Adobe Premiere Pro continues to be one of the industry-leading nonlinear editing platforms to date and there are plenty of good reasons for that. The software has come a long way throughout recent years getting a ton of improvements and enhancements down the road. Fortunately, the majority of the updates happened for good. Many tools and features were added, others have been changed and improved (or totally discontinued) making the platform even more matured and enhanced post-production editing solution than before.
As any other piece of software, it’s not perfect, though. A month ago Adobe rolled out an update that fixed many of the issues creative people were experiencing and complaining about since the Premiere Pro CC 2015 was initially released. Yet, the software comes with a ton of new handful features providing an improved assets-based workflow across both desktop and mobile devices.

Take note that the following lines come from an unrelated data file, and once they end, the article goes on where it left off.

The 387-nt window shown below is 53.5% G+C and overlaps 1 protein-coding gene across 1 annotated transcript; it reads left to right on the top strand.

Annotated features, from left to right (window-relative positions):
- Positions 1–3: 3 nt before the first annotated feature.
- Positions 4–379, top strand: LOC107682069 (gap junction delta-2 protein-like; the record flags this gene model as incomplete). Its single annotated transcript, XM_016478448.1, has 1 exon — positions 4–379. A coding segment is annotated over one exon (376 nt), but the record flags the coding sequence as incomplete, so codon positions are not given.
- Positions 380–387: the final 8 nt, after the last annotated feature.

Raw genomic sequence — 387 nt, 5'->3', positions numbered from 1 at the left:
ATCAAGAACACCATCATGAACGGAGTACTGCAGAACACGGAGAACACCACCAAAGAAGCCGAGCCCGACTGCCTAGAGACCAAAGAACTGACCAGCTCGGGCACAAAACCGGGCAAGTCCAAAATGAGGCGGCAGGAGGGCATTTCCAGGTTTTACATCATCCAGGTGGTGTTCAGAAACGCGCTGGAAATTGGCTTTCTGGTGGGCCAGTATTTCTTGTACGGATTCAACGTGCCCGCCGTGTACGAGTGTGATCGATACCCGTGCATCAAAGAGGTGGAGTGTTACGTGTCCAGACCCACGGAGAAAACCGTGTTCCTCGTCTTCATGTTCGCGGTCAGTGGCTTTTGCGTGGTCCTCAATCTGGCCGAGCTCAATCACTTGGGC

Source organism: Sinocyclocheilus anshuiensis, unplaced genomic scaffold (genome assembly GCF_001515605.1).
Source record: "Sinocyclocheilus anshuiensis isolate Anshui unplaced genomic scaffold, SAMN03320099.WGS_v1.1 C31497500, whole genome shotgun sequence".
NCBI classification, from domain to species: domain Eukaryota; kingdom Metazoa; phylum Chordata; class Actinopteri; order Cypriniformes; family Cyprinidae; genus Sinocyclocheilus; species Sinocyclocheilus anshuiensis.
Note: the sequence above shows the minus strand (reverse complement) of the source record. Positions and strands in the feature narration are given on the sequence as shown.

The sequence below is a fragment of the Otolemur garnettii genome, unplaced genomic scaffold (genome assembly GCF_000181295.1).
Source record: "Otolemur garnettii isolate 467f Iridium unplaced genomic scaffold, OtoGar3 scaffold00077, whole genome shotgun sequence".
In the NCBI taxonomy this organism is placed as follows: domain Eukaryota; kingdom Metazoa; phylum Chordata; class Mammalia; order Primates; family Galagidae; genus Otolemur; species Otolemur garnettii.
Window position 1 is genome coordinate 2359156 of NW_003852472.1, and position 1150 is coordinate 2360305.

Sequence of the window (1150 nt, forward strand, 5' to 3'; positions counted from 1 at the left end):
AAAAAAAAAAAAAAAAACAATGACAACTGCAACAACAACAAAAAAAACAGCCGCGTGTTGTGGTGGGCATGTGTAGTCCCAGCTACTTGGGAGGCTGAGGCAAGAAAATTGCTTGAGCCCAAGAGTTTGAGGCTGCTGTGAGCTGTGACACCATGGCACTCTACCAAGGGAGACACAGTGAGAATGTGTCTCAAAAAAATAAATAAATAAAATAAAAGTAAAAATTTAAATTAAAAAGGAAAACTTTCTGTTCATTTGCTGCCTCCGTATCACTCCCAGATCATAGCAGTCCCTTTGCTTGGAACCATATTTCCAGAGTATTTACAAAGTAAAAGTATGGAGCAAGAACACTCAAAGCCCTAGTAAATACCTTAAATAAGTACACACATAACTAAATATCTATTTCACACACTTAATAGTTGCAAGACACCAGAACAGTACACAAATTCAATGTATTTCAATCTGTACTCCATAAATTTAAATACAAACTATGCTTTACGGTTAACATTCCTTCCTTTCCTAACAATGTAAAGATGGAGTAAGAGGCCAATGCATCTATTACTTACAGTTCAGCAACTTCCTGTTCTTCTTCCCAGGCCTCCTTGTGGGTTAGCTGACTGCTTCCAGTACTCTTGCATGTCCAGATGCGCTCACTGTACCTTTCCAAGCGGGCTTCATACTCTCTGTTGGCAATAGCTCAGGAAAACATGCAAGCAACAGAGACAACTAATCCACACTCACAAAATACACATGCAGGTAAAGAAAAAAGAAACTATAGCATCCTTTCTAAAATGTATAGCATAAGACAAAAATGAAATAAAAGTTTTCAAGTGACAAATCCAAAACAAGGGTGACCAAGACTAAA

One of the numerous things that have changed from the Premiere Pro CC 2014 to the latest available version, for instance, is the way you apply LUTs to your footage. Casey Faris is here with another quick tutorial showcasing this new LUT workflow in CC 2015.
Unlike Premiere Pro CC 2014, CC 2015 now provides a new colour space and a new Lumetri Colour Panel along with many other useful new features that we’ve covered numerous times previously on the blog.
As expected the new LUTs workflow isn’t more complicated than the previous one, as Casey Ferris points out, it’s just different. To apply a LUT in CC 2014, you needed to utilise the Lumetri tool in the Effects panel, whereas in CC 2015 you should utilise the Lumetri Colour Panel instead.
In Premiere Pro CC 2015 go to Window and then navigate to Lumetri Color. Select the shot you want to apply a LUT to. In the Lumetri Color panel click on the Creative Section. Go to Look>Browse and pick the LUT stored on your hard drive.
Voila! It’s as easy and simple as that. The nice thing about applying look-up tables this way is that now you can tweak the colour settings in the Lumetri Colour panel further after applying the preset, thus being able to fine-tune the look of your footage seamlessly and in no time.
If you are interested, you can download some free LUTs for your colour grading workflow by following the provided link.
[source: Casey Faris]
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